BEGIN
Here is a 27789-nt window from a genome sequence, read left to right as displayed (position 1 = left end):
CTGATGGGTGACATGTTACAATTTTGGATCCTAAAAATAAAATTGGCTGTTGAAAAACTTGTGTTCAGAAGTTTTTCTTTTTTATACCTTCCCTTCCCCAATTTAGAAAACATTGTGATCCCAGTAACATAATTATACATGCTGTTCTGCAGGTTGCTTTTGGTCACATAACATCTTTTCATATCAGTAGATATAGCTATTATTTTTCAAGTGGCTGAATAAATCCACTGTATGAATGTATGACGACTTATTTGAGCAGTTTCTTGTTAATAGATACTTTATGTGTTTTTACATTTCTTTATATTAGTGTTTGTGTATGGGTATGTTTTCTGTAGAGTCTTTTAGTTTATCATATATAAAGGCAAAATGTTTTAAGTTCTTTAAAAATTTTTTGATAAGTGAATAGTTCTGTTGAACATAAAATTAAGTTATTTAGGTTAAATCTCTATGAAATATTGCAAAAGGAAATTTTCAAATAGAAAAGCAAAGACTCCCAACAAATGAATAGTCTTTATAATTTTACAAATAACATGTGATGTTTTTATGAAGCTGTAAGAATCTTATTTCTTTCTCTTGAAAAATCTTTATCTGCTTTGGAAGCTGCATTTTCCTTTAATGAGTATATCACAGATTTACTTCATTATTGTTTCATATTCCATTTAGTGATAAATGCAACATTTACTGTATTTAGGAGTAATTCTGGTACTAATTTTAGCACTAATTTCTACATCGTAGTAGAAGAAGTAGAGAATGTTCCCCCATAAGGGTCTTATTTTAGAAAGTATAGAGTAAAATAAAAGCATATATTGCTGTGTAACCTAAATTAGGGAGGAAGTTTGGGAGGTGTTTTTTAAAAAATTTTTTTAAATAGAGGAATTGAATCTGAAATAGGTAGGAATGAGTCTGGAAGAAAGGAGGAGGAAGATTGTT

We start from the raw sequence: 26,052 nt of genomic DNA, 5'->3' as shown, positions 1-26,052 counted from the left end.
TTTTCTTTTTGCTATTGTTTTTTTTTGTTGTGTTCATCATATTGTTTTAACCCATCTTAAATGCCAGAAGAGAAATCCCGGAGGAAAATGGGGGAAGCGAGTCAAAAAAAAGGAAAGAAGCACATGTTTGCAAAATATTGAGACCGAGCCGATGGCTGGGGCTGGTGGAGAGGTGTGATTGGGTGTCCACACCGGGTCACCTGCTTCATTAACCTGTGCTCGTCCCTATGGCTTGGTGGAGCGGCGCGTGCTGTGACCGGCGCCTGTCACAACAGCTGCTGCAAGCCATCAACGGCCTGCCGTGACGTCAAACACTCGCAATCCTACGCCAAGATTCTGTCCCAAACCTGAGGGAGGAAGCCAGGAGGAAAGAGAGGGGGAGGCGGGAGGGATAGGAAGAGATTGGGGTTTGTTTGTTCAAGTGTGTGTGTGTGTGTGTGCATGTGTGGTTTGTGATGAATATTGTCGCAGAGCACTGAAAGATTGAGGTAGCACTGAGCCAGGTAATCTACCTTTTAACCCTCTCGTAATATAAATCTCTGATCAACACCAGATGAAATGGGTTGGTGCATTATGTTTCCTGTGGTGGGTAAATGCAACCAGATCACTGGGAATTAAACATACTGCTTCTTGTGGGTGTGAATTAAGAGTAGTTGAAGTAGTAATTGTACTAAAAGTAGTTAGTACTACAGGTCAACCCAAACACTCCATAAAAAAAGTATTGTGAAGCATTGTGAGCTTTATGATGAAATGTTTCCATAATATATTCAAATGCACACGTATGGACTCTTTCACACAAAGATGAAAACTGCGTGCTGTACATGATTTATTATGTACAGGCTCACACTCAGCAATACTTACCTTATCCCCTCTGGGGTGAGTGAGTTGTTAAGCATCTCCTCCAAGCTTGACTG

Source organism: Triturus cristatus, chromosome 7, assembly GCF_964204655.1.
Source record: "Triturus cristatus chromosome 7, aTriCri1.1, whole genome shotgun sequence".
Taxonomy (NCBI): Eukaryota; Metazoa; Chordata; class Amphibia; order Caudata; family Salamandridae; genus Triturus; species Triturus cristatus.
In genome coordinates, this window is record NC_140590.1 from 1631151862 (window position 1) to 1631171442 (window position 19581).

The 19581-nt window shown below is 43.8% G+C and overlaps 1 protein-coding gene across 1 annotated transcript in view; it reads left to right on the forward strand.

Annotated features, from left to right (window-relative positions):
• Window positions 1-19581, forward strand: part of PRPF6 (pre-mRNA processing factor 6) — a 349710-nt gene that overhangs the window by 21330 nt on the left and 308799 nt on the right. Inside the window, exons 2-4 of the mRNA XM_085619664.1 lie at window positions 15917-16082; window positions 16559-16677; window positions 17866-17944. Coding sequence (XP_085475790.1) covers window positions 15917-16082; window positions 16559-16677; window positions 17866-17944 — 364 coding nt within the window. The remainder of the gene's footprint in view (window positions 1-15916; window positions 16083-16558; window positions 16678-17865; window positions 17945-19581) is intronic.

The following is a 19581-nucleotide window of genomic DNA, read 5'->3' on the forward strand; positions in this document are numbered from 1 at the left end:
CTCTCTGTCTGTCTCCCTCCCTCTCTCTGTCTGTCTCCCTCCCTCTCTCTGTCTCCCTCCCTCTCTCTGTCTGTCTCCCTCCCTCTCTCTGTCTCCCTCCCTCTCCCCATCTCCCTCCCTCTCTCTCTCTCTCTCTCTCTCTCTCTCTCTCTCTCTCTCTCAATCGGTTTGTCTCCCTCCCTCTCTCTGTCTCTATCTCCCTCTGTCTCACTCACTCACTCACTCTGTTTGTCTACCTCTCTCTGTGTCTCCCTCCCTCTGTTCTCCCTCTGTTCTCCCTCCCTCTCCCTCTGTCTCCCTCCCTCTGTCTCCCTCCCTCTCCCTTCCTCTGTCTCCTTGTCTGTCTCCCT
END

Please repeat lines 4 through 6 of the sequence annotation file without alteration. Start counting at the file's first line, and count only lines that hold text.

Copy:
TTTTCTTTTTGCTATTGTTTTTTTTTGTTGTGTTCATCATATTGTTTTAACCCATCTTAAATGCCAGAAGAGAAATCCCGGAGGAAAATGGGGGAAGCGAGTCAAAAAAAAGGAAAGAAGCACATGTTTGCAAAATATTGAGACCGAGCCGATGGCTGGGGCTGGTGGAGAGGTGTGATTGGGTGTCCACACCGGGTCACCTGCTTCATTAACCTGTGCTCGTCCCTATGGCTTGGTGGAGCGGCGCGTGCTGTGACCGGCGCCTGTCACAACAGCTGCTGCAAGCCATCAACGGCCTGCCGTGACGTCAAACACTCGCAATCCTACGCCAAGATTCTGTCCCAAACCTGAGGGAGGAAGCCAGGAGGAAAGAGAGGGGGAGGCGGGAGGGATAGGAAGAGATTGGGGTTTGTTTGTTCAAGTGTGTGTGTGTGTGTGTGCATGTGTGGTTTGTGATGAATATTGTCGCAGAGCACTGAAAGATTGAGGTAGCACTGAGCCAGGTAATCTACCTTTTAACCCTCTCGTAATATAAATCTCTGATCAACACCAGATGAAATGGGTTGGTGCATTATGTTTCCTGTGGTGGGTAAATGCAACCAGATCACTGGGAATTAAACATACTGCTTCTTGTGGGTGTGAATTAAGAGTAGTTGAAGTAGTAATTGTACTAAAAGTAGTTAGTACTACAGGTCAACCCAAACACTCCATAAAAAAAGTATTGTGAAGCATTGTGAGCTTTATGATGAAATGTTTCCATAATATATTCAAATGCACACGTATGGACTCTTTCACACAAAGATGAAAACTGCGTGCTGTACATGATTTATTATGTACAGGCTCACACTCAGCAATACTTACCTTATCCCCTCTGGGGTGAGTGAGTTGTTAAGCATCTCCTCCAAGCTTGACTG

Source organism: Triturus cristatus, chromosome 7, assembly GCF_964204655.1.
Source record: "Triturus cristatus chromosome 7, aTriCri1.1, whole genome shotgun sequence".